What a coincidence – a post about vanilla ice cream so soon after a Basics entry on vanilla! Well, maybe not so much a coincidence than the workings of my rather simplistic mind. (Write Basics post, write relevant recipe post.)
And, yes, I do know that you don’t exactly bake ice cream. But with all the inordinately sunny days we’ve been having lately, I can’t help thinking of cool, refreshing ice creams. While I may not be adhering to the baking part of the equation, I will still keep it to the basics. And what’s more basic than vanilla ice cream? It’s by far the number one ice cream flavour in the world.
Okay, I want to give you the bad news up-front: you’re going to need an ice cream machine for this one. The good news is that fairly decent ones are not too expensive. (Here’s the model I currently own.) Most domestic ice cream makers work on the same principle: there’s a bowl that you chill beforehand that’ll help to freeze your ice cream mixture, and a churner that aids the formation of tiny ice crystals so you get ice cream instead of an icicle.
As you can see from the speckled surface of my ice cream, I’ve splurged and used a vanilla pod. If you’re not feeling too extravagant, vanilla extract works fine as well. This recipe also uses a conventional “custard” approach, which is to heat dairy with egg yolks and sugar.
- 300ml whole milk
- 300ml double cream (“Whipping” cream will do as well.)
- 1 vanilla pod (or 1 tbsp vanilla extract)
- 4 egg yolks
- 100g caster sugar
Step 1: Put the bowl of your ice cream maker into the freezer a day ahead.
Step 2: Split a vanilla bean in half and scrape out the seeds. Put both the seeds and the bean into a saucepan with the milk and double cream. Bring the mixture just to a boil, and then set aside for 15 minutes to infuse.
Step 3: While the dairy mixture is infusing, in a bowl beat the egg yolks and sugar until the sugar has dissolved and the egg yolks have lightened and thickened slightly.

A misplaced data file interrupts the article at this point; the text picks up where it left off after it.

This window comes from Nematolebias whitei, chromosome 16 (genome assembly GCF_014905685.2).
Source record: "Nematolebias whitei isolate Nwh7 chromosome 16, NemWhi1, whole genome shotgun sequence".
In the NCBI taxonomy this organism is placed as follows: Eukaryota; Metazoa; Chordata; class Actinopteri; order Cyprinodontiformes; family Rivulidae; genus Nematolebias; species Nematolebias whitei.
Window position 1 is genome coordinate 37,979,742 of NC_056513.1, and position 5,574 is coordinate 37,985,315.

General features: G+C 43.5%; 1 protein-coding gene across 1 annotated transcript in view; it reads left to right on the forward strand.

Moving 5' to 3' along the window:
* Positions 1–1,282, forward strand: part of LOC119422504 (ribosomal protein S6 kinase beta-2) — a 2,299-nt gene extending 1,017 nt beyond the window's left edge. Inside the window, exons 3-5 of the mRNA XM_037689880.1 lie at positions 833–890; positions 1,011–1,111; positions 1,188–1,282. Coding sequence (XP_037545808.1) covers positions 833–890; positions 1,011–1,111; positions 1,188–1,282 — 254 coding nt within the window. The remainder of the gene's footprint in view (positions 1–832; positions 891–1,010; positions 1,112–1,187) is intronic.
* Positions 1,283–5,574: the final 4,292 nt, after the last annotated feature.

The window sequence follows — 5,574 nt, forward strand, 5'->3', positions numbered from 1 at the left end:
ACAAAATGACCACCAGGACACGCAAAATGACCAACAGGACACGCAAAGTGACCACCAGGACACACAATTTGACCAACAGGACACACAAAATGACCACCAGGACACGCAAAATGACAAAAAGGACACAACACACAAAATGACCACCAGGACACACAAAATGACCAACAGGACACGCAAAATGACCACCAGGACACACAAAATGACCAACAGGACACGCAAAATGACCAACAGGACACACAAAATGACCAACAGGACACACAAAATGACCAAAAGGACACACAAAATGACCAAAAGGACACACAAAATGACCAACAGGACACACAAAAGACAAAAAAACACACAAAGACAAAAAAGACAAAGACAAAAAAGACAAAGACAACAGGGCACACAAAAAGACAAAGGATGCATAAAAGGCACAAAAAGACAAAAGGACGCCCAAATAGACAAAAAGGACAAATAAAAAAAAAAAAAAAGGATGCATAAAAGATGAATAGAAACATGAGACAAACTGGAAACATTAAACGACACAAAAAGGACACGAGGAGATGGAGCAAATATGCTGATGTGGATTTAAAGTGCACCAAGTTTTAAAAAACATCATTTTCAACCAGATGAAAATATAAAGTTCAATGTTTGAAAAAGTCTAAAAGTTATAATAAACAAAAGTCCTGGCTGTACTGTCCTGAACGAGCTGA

Step 4: Remove the vanilla bean from the dairy. (Don’t throw it away; wash it under a running tap, let it air-dry, and stick it in some sugar to get vanilla sugar!) Pour about a quarter of the hot dairy mixture into the bowl of egg yolks and sugar. Whisk briskly to combine. Add another quarter of the hot mixture and whisk it into the yolks. Then, pour all of the yolk-dairy mixture into the saucepan with the dairy and vanilla.
This procedure is known as “tempering.” What you’re trying to do here is to slowly raise the temperature of the egg yolks to reduce the risk of curdling. Try dumping the yolks into the hot dairy all at once and you’re likely to get scrambled eggs.
Step 5: Place the saucepan over a gentle heat and stir constantly. What most ice cream recipes will tell you at this point is to cook the mixture until it has “thickened” or “coats the back of a spoon.” That sounds vague to me and a little scary given that the mixture can curdle if overheated.
To take the guesswork out of cooking custard, whip out a thermometer. You’ll want to heat the custard slowly to 80°C (175°F), which should be the perfect temperature at which the mixture thickens without curdling.
Step 6: When your custard is ready, let it cool to room temperature. Then, store it in the fridge for at least a couple of hours or up to a day. This accomplishes two things: (1) when the custard is cool, it’ll be much quicker to freeze, giving us finer ice crystals and a better texture to our ice cream; and (2) if you have the patience, “aging” the ice cream mixture overnight actually improves its flavour.
Step 7: Set up your ice cream maker and turn it on. Pour in the custard as the churner is moving and let it run for at least 30 minutes.
Step 8: Your ice cream is basically ready now, but it’s more like soft serve. For something firmer, just pour the ice cream into a box with an air-tight lid and place it in the freezer for at least a couple of hours.
Phew! I’ll admit it’s a lot of work for just ice cream. It’s really not difficult to do, just takes a bit of time to accomplish.
But that’s why when I do find the time to make ice cream, I want it to be extra special, hence the vanilla bean. It’s also going to taste a million times better than any cheap store-bought ice cream, and it’ll be a heck of a lot cheaper than the premium ones which cost an arm and a leg for each pint.
Best of all, once you’ve mastered this basic recipe, every other flavour imaginable is within your reach.